Seventeen directors from the Edmonton Chamber of Commerce and World Trade Centre were busy in Prince Rupert over the last two days, getting a better understanding of the trade opportunities that Prince Rupert offers to Asia and eager to create relationships to benefit both communities.
Taking part in their annual retreat, the directors were provided with a tour of Ridley Island and the Fairview container Port, key ingredients to the Port Alberta concept that they have created in that province to better enhance Alberta's trade with the world.
In a front page story in Monday's Daily News, Leanne Ritchie featured some background on their visit and details on how they would like to see the relationship with Prince Rupert grow into the future.
EDMONTON BUSINESS ELITE IN TOWN TO FORGE CLOSER LINKS
Alberta companies want to work with Prince Rupert on trade with Asia
By Leanne Ritchie
The Daily News
Tuesday, March 18, 2008
Pages one and two
Prince Rupert and Edmonton are two cars on the same train when it comes to building a relationship with growing overseas economies.
That was the message Patrick LeForge, chair of Edmonton Chamber of Commerce and World Trade Centre, brought to the business community Monday morning.
"Edmonton and Prince Rupert aren't very far a part in terms of our challenges to grow and to survive. It's a place where people want to invest in their businesses and families and be attractive to their customers," he said.
Some 17 directors from the Edmonton Chamber of Commerce and World Trade Centre are in town Monday and Tuesday for their annual retreat.
They will be touring the port facilities before heading on to Prince George to view CN Rail's inland container terminal.
LeForge, who is also president and CEO of the Edmonton Oilers, said the Edmonton Chamber is one of the partners working toward developing the Port Alberta concept; an inland port and multi-transport facility near the Edmonton airport that would allow the region to handle incoming and outbound trade with Asia.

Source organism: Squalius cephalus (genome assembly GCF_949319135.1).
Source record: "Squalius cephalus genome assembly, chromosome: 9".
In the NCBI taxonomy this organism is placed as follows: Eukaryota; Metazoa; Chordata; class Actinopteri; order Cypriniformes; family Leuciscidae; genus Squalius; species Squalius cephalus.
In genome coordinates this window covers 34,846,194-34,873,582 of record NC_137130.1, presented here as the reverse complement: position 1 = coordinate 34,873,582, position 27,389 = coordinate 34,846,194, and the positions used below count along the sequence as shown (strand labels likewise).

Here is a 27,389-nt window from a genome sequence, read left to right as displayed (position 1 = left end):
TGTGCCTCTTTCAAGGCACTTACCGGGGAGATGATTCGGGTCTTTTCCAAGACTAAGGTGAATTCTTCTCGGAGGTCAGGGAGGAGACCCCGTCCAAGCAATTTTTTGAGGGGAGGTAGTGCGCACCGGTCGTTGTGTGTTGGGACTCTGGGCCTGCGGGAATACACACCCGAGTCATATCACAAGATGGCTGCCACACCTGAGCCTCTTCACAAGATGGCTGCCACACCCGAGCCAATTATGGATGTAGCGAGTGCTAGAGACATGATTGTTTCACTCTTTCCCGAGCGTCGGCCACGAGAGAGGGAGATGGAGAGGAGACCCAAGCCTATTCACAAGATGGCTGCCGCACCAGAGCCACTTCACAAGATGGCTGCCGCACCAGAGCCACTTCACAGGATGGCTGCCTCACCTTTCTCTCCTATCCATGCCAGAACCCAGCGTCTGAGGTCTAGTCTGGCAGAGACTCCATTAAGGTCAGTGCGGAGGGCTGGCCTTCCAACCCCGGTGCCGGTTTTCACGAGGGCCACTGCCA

"Port of Alberta is an opportunity for the enhanced economic diversification of the economies of B.C. and Alberta. The port of Alberta started as an obscure vision ... that has transformed into a formal commitment to develop the airport into a major North American multimodal hub in road rail, pipeline and air transportation throughout the region with marine ports like yours on the West Coast," said LeForge.
"I don't have to explain the potential of opening the Port of Prince Rupert's Fairview Terminal to anybody in this room, it exemplifies the potential of Prince Rupert as a gateway city. The advancements you have made are very similar to what we are striving for. The opportunities that are developing because of the enhanced Asia Pacific Western Canada Transportation corridor are huge."
"This is a mega opportunity and I can't stress enough the need to work and play together. The size of the opportunity will be determined by the ability to network together," said LeForge.
He noted that businesses in the Edmonton region are discussing the potential to containerize everything from bitumen to value-added products in order to take advantage of the growing Asian economies.
"It (China) will inhale what we have to offer like it was dust on the road in our carburetors. It needs that energy to survive.
"We will either plan for it or be a bug on the windshield. Nobody on this plant has seen anything like China before and we are all kind of speculating what it will look like. It will be all of your forests, all of our oil and all of our coal, inhaled in 50 to 100 years. It will take that to develop that," he said.
"There are literally thousands and thousands of containers that need to be transported to and from Asia and North America through your port and working together we see that container pipeline flowing. This is on our radar screen big time."